#103  
Old July 30th 08, 03:45 AM posted to rec.bicycles.tech,alt.rec.bicycles.recumbent
JimmyMac
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Default TdF and recumbents

On Jul 28, 10:02*pm, Tom Sherman
wrote:
Edward Dolan wrote:
"Tom Sherman" wrote in message
...
Tom Kunich wrote:
"Tom Sherman" wrote in message
.. .
Whats up with bringing off-road cycling into the discussion?
Lost track of which thread I was in. Nevertheless it is perfectly fine in
my book to try to race the Tour de France with a recumbent. Just try to
ride down those Alps roads fast enough to make up for the time lost on
the climb.


Note: Opinion stated as fact.


Here is Tom Sherman sounding like JimmyMac. He should find a different way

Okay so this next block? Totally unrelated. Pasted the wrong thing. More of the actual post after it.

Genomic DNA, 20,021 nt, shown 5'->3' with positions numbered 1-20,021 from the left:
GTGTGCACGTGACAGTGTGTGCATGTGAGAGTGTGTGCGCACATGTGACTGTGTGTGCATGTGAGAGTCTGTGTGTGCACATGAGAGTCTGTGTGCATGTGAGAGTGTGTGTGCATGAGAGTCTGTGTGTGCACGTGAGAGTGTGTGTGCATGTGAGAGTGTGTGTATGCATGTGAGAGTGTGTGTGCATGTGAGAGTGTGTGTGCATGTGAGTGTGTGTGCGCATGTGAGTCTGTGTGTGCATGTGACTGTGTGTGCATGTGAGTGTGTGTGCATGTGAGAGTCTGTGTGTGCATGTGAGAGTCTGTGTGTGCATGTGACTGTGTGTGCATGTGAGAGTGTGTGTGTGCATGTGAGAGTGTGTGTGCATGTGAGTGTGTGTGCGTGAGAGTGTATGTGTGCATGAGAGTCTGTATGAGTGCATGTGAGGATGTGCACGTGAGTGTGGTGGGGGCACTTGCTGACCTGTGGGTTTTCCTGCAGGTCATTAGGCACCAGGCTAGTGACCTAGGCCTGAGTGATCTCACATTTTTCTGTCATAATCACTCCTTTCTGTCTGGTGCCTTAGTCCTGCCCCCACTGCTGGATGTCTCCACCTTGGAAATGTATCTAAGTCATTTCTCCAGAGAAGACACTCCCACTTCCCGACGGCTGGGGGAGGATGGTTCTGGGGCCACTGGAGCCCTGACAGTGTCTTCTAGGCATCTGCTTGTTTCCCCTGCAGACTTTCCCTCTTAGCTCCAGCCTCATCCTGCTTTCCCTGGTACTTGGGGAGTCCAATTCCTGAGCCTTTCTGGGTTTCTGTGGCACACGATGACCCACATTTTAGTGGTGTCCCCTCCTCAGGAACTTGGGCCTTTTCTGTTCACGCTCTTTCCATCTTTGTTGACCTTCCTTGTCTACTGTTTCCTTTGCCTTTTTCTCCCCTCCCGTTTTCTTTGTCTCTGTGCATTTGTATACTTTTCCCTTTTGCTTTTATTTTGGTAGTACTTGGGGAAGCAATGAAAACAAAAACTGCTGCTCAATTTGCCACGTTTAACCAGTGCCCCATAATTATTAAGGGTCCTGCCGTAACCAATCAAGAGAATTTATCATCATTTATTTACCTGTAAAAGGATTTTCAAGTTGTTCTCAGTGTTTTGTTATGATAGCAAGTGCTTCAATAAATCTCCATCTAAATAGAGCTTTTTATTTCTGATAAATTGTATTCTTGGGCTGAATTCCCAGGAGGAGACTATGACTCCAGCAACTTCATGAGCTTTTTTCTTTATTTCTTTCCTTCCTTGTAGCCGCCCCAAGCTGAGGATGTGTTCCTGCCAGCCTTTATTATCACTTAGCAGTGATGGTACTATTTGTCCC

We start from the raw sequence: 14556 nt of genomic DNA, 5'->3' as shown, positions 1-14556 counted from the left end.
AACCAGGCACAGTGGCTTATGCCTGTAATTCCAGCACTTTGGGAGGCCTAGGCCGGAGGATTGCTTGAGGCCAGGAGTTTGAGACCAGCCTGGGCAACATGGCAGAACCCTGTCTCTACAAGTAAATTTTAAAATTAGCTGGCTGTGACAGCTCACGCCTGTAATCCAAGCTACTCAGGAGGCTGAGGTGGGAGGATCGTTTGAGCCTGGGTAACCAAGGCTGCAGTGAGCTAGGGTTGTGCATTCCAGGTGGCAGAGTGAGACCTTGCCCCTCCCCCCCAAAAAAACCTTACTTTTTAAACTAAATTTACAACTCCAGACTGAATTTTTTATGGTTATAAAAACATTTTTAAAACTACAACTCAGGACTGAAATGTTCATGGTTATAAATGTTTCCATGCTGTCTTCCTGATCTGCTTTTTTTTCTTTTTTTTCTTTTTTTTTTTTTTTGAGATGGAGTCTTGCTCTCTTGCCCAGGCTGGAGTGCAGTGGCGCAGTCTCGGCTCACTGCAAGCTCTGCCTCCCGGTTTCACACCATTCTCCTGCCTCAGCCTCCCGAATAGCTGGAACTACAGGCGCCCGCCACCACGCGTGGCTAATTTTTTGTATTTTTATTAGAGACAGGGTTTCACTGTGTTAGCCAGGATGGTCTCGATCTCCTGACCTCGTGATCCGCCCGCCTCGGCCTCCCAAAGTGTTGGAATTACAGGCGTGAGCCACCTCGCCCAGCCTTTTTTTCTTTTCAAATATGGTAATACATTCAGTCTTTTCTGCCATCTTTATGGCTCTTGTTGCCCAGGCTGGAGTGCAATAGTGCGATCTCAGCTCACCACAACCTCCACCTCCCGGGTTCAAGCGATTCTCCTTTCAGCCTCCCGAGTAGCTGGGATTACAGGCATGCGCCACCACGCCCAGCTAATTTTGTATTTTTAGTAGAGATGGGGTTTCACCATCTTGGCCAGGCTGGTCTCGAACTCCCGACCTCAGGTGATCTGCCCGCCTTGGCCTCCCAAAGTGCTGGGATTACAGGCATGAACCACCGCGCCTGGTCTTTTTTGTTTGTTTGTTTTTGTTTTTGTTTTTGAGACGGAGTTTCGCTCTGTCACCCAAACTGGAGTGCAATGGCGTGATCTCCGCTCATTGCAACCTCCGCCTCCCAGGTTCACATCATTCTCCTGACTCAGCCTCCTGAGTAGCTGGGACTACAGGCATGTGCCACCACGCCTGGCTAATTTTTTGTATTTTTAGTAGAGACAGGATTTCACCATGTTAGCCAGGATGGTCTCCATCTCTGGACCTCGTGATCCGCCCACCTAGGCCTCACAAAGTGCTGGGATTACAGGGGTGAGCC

of saying it. But Mr. Kunich is right. No way you can make up going down
what you lose going up. This is as true of small hills as it is of mountain
passes.


Hey Ed,

Jim McNamara picked up the phrase from me, not the other way around.


Tom ... Dolan is as perceptive as the average tree stump. Tom is
right here and this is often an applicable phrase where Dolan is
concerned.

Ever see a race stage that was all climbing and descending - no, I have
not either. The assumption that the speed penalty climbing would be
equal to speed advantage descending is overly simplistic and unrealistic.

--
Tom Sherman - Holstein-Friesland Bovinia
“Mary had a little lamb / And when she saw it sicken /
She shipped it off to Packingtown / And now it’s labeled chicken.”


  #104  
Old July 30th 08, 03:47 AM posted to rec.bicycles.tech,alt.rec.bicycles.recumbent
Edward Dolan
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"Tom Sherman" wrote in message
...
Peter Clinch wrote:
Jack wrote:

Afterwards i read a story in Velovision on a man in Wales, he
mentioned Static energy or something like that.